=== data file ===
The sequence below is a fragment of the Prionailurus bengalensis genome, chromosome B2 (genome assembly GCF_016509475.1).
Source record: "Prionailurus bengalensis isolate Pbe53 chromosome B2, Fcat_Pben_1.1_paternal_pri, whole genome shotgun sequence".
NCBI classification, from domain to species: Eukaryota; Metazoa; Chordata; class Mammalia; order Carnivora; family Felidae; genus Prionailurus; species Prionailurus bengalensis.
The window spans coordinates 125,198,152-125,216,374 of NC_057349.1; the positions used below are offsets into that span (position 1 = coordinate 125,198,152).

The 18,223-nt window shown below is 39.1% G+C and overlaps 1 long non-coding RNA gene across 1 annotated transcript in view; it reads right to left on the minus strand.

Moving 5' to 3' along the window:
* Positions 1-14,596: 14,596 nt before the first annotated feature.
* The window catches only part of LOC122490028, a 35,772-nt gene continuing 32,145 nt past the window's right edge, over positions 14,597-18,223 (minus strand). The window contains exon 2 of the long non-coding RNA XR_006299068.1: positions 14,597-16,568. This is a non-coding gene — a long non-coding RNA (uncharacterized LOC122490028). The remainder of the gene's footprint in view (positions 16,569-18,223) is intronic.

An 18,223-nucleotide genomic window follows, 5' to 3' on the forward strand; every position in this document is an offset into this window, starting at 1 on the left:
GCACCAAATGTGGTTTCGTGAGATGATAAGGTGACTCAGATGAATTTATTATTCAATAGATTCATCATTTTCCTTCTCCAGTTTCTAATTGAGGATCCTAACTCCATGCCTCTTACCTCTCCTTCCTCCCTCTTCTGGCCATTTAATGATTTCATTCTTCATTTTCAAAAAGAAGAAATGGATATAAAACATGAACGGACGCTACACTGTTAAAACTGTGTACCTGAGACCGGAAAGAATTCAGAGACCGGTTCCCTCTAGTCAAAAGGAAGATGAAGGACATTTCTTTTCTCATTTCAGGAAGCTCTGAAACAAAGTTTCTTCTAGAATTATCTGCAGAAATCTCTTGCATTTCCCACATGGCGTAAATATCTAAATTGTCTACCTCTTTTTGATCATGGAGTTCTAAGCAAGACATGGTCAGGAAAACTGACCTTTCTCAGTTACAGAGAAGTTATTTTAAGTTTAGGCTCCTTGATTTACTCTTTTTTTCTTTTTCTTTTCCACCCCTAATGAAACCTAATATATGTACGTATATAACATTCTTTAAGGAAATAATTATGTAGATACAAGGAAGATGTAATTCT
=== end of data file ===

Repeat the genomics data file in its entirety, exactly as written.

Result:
The sequence below is a fragment of the Prionailurus bengalensis genome, chromosome B2 (genome assembly GCF_016509475.1).
Source record: "Prionailurus bengalensis isolate Pbe53 chromosome B2, Fcat_Pben_1.1_paternal_pri, whole genome shotgun sequence".
NCBI classification, from domain to species: Eukaryota; Metazoa; Chordata; class Mammalia; order Carnivora; family Felidae; genus Prionailurus; species Prionailurus bengalensis.
The window spans coordinates 125,198,152-125,216,374 of NC_057349.1; the positions used below are offsets into that span (position 1 = coordinate 125,198,152).

The 18,223-nt window shown below is 39.1% G+C and overlaps 1 long non-coding RNA gene across 1 annotated transcript in view; it reads right to left on the minus strand.

Moving 5' to 3' along the window:
* Positions 1-14,596: 14,596 nt before the first annotated feature.
* The window catches only part of LOC122490028, a 35,772-nt gene continuing 32,145 nt past the window's right edge, over positions 14,597-18,223 (minus strand). The window contains exon 2 of the long non-coding RNA XR_006299068.1: positions 14,597-16,568. This is a non-coding gene — a long non-coding RNA (uncharacterized LOC122490028). The remainder of the gene's footprint in view (positions 16,569-18,223) is intronic.

An 18,223-nucleotide genomic window follows, 5' to 3' on the forward strand; every position in this document is an offset into this window, starting at 1 on the left:
GCACCAAATGTGGTTTCGTGAGATGATAAGGTGACTCAGATGAATTTATTATTCAATAGATTCATCATTTTCCTTCTCCAGTTTCTAATTGAGGATCCTAACTCCATGCCTCTTACCTCTCCTTCCTCCCTCTTCTGGCCATTTAATGATTTCATTCTTCATTTTCAAAAAGAAGAAATGGATATAAAACATGAACGGACGCTACACTGTTAAAACTGTGTACCTGAGACCGGAAAGAATTCAGAGACCGGTTCCCTCTAGTCAAAAGGAAGATGAAGGACATTTCTTTTCTCATTTCAGGAAGCTCTGAAACAAAGTTTCTTCTAGAATTATCTGCAGAAATCTCTTGCATTTCCCACATGGCGTAAATATCTAAATTGTCTACCTCTTTTTGATCATGGAGTTCTAAGCAAGACATGGTCAGGAAAACTGACCTTTCTCAGTTACAGAGAAGTTATTTTAAGTTTAGGCTCCTTGATTTACTCTTTTTTTCTTTTTCTTTTCCACCCCTAATGAAACCTAATATATGTACGTATATAACATTCTTTAAGGAAATAATTATGTAGATACAAGGAAGATGTAATTCT